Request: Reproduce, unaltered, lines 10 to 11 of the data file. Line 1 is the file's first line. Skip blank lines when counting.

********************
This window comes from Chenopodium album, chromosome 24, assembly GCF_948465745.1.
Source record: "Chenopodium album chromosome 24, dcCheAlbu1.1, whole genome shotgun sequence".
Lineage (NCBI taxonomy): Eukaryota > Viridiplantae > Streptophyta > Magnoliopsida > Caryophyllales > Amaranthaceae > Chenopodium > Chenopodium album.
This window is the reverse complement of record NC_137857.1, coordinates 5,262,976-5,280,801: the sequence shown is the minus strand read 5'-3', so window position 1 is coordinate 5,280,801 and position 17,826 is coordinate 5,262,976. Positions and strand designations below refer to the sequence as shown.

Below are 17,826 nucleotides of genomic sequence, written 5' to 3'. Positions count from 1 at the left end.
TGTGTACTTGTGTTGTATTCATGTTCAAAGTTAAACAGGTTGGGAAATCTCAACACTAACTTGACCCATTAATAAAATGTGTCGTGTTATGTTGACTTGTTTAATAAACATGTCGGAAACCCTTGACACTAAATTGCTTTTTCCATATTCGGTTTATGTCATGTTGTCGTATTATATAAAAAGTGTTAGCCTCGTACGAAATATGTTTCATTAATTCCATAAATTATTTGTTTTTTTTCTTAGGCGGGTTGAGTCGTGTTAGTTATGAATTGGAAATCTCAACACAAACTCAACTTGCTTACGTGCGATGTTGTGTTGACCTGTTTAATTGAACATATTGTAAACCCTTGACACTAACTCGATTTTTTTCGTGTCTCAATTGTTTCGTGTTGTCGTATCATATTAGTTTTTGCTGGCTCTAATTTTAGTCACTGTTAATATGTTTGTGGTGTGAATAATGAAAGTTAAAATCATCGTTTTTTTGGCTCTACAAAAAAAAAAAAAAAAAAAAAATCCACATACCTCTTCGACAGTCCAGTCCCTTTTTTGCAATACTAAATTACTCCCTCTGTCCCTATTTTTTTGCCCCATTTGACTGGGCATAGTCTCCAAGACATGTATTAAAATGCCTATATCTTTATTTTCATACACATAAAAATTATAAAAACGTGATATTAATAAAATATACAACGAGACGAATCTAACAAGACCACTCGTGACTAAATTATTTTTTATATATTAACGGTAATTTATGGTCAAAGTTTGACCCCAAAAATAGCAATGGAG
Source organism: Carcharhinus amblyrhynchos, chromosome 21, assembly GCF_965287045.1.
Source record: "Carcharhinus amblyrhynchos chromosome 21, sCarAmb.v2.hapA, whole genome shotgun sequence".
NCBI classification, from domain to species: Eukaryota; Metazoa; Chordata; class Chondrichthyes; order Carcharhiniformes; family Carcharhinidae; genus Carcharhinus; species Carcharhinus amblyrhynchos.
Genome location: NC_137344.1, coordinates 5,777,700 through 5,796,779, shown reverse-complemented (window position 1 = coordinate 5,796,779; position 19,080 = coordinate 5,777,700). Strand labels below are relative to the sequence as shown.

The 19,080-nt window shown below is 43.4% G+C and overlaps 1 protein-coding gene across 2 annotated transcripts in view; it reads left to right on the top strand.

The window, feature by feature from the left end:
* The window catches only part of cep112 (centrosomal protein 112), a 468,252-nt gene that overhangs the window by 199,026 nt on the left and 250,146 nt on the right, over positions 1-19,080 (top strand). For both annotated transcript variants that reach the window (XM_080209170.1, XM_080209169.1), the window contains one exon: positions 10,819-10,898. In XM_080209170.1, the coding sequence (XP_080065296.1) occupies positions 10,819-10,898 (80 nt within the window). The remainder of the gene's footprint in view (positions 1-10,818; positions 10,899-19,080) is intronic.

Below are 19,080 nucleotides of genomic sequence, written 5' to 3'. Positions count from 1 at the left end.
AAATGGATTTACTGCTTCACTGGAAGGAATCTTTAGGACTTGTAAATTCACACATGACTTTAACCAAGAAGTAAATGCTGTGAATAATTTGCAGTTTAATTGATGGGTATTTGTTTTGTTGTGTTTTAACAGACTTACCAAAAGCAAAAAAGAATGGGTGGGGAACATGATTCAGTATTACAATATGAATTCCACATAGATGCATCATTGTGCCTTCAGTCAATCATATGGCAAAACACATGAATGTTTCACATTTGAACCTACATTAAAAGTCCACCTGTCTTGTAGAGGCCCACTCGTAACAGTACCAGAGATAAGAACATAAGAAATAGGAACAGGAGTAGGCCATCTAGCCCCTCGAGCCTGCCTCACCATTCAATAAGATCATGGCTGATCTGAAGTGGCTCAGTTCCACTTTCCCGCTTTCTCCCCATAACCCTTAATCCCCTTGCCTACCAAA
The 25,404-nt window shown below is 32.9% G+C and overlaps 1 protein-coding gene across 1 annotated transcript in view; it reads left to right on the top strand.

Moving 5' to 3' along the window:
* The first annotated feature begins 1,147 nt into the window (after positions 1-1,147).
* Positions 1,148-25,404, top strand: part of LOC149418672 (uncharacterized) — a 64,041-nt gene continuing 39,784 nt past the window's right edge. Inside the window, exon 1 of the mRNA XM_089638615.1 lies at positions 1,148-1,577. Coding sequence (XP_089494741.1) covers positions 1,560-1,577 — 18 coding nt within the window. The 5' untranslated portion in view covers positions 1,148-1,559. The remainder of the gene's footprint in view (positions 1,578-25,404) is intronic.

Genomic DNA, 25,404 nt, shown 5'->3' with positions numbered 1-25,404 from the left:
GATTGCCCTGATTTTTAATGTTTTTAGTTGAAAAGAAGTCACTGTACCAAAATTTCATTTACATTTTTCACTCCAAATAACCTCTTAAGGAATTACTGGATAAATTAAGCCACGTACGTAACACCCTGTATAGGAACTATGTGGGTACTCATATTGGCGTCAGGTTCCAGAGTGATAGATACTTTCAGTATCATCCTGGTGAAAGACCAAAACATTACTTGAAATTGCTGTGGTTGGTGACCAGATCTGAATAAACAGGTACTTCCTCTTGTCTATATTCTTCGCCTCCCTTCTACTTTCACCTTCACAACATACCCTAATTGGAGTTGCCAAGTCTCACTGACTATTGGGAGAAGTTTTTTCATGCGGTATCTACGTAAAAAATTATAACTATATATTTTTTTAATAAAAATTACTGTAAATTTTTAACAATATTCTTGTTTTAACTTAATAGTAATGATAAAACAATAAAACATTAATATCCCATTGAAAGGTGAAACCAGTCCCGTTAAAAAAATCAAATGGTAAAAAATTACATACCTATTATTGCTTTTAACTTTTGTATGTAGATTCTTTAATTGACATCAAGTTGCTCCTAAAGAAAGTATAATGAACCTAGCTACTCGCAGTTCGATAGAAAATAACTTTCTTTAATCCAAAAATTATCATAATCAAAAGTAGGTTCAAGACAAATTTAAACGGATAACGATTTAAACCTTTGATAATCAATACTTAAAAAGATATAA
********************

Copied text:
Genome location: NC_137344.1, coordinates 5,777,700 through 5,796,779, shown reverse-complemented (window position 1 = coordinate 5,796,779; position 19,080 = coordinate 5,777,700). Strand labels below are relative to the sequence as shown.

The 19,080-nt window shown below is 43.4% G+C and overlaps 1 protein-coding gene across 2 annotated transcripts in view; it reads left to right on the top strand.